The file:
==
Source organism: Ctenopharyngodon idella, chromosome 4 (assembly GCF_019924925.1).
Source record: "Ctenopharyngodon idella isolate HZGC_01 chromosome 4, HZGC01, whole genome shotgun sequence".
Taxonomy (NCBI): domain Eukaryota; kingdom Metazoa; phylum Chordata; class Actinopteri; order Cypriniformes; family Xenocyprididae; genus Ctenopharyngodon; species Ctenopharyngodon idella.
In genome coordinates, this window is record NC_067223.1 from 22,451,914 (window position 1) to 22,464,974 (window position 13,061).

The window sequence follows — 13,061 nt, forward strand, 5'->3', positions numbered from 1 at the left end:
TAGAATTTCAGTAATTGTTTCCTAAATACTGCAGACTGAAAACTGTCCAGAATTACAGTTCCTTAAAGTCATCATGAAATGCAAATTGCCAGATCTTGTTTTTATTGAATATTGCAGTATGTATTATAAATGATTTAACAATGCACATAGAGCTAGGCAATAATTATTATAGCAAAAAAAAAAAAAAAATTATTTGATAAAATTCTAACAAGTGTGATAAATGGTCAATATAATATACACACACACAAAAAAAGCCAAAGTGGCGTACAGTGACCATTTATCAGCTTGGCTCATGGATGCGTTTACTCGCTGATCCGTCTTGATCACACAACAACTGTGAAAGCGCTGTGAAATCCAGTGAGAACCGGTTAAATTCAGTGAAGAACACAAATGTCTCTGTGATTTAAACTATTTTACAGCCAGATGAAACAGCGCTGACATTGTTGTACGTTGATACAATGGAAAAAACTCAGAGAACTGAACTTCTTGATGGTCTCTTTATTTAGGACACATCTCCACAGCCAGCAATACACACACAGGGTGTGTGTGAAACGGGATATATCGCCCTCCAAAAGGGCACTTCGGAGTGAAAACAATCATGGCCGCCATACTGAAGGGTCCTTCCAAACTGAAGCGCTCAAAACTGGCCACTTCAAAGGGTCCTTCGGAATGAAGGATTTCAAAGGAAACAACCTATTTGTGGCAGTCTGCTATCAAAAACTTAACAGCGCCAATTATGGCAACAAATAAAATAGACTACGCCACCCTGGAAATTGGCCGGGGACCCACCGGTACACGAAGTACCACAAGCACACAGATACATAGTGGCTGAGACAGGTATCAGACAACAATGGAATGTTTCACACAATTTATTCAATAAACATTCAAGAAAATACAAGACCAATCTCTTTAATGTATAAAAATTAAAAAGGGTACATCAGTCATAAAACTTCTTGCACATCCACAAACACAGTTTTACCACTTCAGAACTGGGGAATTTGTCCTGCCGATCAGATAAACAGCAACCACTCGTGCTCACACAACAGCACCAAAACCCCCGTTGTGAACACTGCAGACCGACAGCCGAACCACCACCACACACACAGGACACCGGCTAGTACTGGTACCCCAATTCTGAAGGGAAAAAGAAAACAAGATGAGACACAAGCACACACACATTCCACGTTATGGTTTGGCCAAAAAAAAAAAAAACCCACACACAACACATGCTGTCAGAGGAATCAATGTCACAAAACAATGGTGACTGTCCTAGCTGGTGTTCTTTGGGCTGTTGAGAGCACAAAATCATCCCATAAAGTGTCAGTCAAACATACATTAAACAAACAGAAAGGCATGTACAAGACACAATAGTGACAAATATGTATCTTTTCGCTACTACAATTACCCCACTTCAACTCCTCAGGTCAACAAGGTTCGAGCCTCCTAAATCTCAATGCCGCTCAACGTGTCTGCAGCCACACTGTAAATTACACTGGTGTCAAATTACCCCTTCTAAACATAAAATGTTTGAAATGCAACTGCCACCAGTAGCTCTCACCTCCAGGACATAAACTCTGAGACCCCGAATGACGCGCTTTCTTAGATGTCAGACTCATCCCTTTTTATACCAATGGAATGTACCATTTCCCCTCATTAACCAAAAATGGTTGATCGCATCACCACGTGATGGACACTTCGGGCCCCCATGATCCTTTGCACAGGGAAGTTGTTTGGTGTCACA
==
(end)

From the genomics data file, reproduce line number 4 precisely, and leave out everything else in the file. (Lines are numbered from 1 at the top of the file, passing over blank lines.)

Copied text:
In genome coordinates, this window is record NC_067223.1 from 22,451,914 (window position 1) to 22,464,974 (window position 13,061).